Swedish schools teach that faith is outmoded and irrational
Swedish researcher Karin Kittelmann Flensner, above, is calling for a better approach to religious studies after she found that faith in schools is portrayed as ‘incompatible with being a modern, rational and independently thinking human being’.
According to this report, University of Gothenburg’s Flenser said in a doctoral thesis that, in Swedish classrooms, religion is often associated with an obsolete time when people just didn’t know better – as if religion once served a purpose but there is no need for it in the modern world.
She found that, in contrast, a non-religious, atheistic position is articulated as a neutral and unbiased approach to religion.
I had not expected this discourse to be so strong in all the studied classrooms.
Flensner’s study is based on observations of religious education in three Swedish public upper-secondary schools during the school year of 2011-2012. She followed 13 teachers who taught in 24 different student groups.
Sweden is often described as the world’s most secularised country, and Flensner found that the country’s secular attitudes were easily discernible and dominated the talk about religion and worldviews.
Students and teachers also talked about Sweden as being a Christian country. However, this view did not refer to religious faith but rather to the Swedish tradition and history, and the point of the discussion was often to define a “we” in relation to a “them”.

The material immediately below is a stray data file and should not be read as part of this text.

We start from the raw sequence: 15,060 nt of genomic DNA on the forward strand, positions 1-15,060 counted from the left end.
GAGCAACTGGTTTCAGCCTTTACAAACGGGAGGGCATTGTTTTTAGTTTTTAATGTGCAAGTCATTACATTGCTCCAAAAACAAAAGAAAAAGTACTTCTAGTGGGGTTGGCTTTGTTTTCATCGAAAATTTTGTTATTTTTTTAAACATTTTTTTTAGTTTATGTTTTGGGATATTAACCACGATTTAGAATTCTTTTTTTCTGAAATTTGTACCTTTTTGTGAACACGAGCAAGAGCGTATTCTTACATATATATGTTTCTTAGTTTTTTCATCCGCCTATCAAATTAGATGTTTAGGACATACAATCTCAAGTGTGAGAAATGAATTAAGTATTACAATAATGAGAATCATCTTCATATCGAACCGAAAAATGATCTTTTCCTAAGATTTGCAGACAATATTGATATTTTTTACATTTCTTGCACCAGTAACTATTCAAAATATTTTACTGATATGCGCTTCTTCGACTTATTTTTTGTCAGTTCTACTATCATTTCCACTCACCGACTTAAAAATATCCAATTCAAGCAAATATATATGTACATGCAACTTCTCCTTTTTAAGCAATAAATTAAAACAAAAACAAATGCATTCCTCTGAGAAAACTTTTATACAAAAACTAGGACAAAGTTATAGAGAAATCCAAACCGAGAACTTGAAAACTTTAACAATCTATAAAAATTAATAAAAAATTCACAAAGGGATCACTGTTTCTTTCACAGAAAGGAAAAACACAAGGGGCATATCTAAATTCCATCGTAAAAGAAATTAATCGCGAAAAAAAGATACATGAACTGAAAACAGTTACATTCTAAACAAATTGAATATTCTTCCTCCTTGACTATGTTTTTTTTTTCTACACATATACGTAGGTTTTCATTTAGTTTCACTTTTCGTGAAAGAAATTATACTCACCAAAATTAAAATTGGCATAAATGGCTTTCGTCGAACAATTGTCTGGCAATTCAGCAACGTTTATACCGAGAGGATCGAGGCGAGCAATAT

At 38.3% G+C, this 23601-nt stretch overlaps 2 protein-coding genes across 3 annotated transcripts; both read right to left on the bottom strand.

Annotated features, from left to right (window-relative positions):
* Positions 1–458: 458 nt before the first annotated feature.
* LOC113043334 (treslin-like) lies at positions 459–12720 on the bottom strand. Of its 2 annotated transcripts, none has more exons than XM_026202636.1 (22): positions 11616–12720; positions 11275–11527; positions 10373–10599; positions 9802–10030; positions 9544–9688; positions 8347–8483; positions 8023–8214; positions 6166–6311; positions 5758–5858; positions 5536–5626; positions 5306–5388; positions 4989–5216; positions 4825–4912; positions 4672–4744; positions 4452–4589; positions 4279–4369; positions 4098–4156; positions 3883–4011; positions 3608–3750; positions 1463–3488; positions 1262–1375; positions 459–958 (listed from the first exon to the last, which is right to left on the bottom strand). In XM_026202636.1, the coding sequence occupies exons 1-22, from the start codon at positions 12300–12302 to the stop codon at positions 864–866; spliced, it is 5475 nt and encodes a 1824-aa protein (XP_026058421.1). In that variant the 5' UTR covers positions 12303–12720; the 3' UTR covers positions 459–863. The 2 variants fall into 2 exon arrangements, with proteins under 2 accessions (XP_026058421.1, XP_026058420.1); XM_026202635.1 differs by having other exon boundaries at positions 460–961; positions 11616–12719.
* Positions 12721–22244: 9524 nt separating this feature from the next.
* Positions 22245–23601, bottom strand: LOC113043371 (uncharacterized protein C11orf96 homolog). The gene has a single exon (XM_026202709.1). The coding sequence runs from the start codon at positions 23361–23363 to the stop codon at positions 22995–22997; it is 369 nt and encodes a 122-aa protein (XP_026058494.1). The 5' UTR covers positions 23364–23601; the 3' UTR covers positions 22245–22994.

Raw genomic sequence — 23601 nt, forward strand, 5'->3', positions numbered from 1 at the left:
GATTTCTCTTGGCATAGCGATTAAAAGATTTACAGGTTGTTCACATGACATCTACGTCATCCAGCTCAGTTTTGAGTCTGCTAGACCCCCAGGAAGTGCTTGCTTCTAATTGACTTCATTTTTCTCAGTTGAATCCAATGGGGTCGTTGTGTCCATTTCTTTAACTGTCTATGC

In the classrooms, “the others” became synonymous with religious people in general and Muslims in particular.
The national syllabus of Religious Education emphasises the importance of understanding and respecting people with different views and backgrounds, but the results of her study suggest that these aims may be difficult to reach if people belonging to various religious traditions are described as unintelligent and deceived, which was often the case.
She claims that it also makes it difficult to prepare the students for a life in a pluralistic society.
If teachers can be made aware of how religion and people with religious faith are talked about in their classrooms, I believe they can contribute to a learning environment that better promotes understanding and respect between different positions.
We live in a pluralistic society, and I believe the school and Religious Education can play a key role in promoting positive development.